How Open-Source Software Could Help Save Endangered Animals From Poachers

A wildlife ranger logs GPS data to be uploaded into SMART.
A wildlife ranger logs GPS data to be uploaded into SMART.

Photo © SMART/North Carolina Zoo.

No one is going to tell you we’ve been winning the battle against the illegal wildlife trade. In most cases, we’re outmanned, outgunned, and probably most of all, out-spent. That’s why an alliance of six conservation organizations have come together to build an anti-poaching tool designed to bridge the technological gap between poachers and wildlife rangers.

“Poaching is becoming a lot more organized and technologically advanced,” Barney Long, Asian species expert for the World Wildlife Fund, told me. “We have examples of rhino poachers in Africa using night vision and helicopters, while our rangers on the ground are lucky if they have GPS and a weapon.”

He’s only half-joking. Wildlife managers are often local organizations with shoestring budgets, but the trade they battle is global. To combat this disparity, conservation corps in the field can get a much-needed tech upgrade with the open-source Spatial Monitoring and Reporting Tool, nicknamed SMART. Released in February, SMART is a way for wildlife managers to better track illegal activity in their parks. As rangers patrol the field, GPS units keep constant tabs on their movements; coordinates can also be tethered to special events, like discovering a snare or arresting a poacher. Back at HQ, this information is loaded into SMART for overlay on maps. When combined with information from other sources, like tips from locals or historical experience, managers using SMART are able to visualize and plan for threats more efficiently. Long calls this “adaptive management.”

Such technology may sound obvious or rudimentary, as many of us work in offices with three supervisors and a never-ending flow of TPS reports. But wildlife conservation is a business run out of the bush.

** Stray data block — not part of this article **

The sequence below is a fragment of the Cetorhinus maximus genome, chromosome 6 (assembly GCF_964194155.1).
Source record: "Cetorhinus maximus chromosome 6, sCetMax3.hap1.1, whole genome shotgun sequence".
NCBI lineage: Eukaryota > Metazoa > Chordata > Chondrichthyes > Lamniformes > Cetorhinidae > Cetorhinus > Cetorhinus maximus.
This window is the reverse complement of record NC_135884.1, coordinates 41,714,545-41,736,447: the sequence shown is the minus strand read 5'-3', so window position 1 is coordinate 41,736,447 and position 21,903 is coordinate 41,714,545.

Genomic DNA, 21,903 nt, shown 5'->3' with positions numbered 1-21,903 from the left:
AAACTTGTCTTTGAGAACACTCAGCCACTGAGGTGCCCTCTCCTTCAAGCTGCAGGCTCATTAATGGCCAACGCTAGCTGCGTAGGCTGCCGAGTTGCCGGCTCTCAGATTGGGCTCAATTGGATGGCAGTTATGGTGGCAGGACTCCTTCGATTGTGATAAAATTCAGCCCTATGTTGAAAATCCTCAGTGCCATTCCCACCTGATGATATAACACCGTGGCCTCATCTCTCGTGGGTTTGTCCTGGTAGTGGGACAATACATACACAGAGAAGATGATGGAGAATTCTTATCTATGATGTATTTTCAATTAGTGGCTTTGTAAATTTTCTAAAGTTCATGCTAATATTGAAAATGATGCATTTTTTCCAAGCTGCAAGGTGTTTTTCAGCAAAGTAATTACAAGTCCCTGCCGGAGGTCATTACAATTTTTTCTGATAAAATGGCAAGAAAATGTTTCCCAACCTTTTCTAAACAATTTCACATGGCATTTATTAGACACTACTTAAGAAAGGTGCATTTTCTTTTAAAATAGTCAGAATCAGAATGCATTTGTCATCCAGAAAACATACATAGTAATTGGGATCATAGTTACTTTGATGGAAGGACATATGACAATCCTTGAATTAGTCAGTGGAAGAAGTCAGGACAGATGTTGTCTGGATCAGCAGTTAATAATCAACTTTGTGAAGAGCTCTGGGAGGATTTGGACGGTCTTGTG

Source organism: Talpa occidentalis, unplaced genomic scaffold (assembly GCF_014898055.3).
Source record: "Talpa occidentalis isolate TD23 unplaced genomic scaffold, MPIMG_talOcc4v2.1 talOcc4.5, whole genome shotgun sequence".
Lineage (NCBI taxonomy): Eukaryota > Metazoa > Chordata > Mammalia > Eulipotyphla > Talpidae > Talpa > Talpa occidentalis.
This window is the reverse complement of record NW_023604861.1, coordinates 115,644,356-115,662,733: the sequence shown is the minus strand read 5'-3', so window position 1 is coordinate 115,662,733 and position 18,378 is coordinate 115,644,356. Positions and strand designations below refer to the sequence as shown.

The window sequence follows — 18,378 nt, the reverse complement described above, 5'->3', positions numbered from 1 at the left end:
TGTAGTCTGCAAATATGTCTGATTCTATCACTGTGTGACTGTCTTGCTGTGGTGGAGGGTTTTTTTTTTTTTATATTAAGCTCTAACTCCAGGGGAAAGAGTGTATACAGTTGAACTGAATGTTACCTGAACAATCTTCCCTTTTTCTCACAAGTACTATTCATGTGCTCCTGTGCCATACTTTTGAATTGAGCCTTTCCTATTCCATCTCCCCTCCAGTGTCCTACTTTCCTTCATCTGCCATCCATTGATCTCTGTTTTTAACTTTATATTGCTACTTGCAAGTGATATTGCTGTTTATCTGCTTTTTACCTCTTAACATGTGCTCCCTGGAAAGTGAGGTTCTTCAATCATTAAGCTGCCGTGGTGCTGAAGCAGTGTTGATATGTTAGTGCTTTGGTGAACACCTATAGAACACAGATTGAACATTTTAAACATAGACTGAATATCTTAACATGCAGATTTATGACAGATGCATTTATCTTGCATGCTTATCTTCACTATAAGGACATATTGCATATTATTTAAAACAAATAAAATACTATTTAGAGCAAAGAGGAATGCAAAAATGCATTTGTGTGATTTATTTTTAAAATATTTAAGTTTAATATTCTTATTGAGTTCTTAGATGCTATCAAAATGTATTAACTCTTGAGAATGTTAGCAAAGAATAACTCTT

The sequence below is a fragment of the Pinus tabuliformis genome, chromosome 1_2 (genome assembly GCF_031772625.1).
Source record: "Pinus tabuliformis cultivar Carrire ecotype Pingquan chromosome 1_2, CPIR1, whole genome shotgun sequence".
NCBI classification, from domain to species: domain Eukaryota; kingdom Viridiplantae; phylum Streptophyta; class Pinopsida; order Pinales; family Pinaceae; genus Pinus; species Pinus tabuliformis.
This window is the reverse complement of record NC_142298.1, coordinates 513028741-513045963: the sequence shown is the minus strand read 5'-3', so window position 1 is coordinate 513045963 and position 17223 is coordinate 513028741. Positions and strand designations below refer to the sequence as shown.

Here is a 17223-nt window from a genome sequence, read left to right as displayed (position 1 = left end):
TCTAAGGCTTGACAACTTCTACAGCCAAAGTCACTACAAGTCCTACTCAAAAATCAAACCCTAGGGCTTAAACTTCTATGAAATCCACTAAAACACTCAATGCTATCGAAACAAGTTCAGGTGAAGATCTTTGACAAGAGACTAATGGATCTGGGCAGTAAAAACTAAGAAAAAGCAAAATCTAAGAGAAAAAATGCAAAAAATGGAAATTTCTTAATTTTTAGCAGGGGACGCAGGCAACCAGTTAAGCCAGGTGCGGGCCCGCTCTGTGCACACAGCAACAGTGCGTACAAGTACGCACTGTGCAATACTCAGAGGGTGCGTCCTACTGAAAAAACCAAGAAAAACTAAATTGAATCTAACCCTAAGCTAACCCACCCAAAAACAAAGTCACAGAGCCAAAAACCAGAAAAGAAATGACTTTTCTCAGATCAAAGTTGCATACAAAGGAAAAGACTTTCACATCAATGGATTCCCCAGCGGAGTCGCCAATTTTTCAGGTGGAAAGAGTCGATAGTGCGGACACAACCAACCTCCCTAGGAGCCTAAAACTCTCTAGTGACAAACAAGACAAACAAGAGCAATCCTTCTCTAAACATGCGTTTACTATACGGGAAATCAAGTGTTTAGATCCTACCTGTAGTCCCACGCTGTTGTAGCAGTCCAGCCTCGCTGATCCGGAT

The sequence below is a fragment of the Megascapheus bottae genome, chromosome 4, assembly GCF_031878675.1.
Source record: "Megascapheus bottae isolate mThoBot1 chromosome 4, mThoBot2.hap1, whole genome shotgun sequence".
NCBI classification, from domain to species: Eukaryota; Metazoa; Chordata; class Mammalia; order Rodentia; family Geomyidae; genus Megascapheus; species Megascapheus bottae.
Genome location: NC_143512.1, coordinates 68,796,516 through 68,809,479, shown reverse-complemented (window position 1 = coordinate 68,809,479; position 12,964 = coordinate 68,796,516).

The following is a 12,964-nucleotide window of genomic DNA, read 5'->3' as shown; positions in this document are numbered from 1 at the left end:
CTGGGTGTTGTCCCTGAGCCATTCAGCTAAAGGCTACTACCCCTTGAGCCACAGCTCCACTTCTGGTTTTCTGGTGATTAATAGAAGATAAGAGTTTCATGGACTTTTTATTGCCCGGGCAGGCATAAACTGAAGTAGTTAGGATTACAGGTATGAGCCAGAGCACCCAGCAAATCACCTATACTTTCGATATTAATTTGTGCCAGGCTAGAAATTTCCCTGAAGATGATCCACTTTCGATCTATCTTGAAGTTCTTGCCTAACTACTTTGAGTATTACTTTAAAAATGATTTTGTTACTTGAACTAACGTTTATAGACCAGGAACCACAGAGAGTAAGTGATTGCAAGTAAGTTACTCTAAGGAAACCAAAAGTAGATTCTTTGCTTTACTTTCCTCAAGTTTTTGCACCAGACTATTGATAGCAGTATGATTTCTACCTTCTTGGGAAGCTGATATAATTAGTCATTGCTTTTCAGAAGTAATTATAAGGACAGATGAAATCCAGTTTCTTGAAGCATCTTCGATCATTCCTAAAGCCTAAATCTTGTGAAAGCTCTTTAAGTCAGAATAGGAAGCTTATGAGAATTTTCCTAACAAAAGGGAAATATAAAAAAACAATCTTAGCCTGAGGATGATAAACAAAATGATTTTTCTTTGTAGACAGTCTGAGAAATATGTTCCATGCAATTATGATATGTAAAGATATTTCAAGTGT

“These guys are on the frontlines getting into gun battles with poachers,” says Emma Stokes, a conservation scientist for the Wildlife Conservation Society who has had more than her share of tents trampled by elephants in the night. “The idea is also to try to motivate and encourage rangers in day to day work, collecting info on where they are and what they’re doing to calculate incentives and bonus systems to reward those rangers doing a very good job under extremely difficult circumstances”—like spending up to a month at a time on patrol.

So far, SMART is up and running in 22 test sites across the globe, including Latin America, Central and East Africa, Southeast Asia, Russia, and China. Just last week Stokes helped train officials from Gabon, Congo, Cameroon, Central African Republic, and the Democratic Republic of Congo. (Stokes Skyped with me from Gabon. Long called from Cambodia.) The goal is to keep rolling out improvements to the software based on need. Version 1.1 is slated to release in May, with powerful new functionality, including the ability to upload data from the field via smart phone. Since it’s open-source, users are also encouraged to improve SMART and upload plugins back to the community. It will probably be a few months yet before we learn how it’s working, but word is spreading fast thanks to agents in the field like Long and Stokes.

SMART is the product of an unprecedented coalition of organizations. The Avenger-like super group currently includes CITES-MIKE, the Frankfurt Zoological Society, the North Carolina Zoo, Wildlife Conservation Society, World Wildlife Fund, and the Zoological Society of London. (Who gets stuck being Ant-Man?)

Certainly, endangered species need all the help they can get and it’s encouraging to see animal activists adopting drone technology and fighting rhinoceros poaching with unmanned surveillance aircraft. But the most powerful weapon at a conservationist’s disposal may just be un-flashy, data-collection software.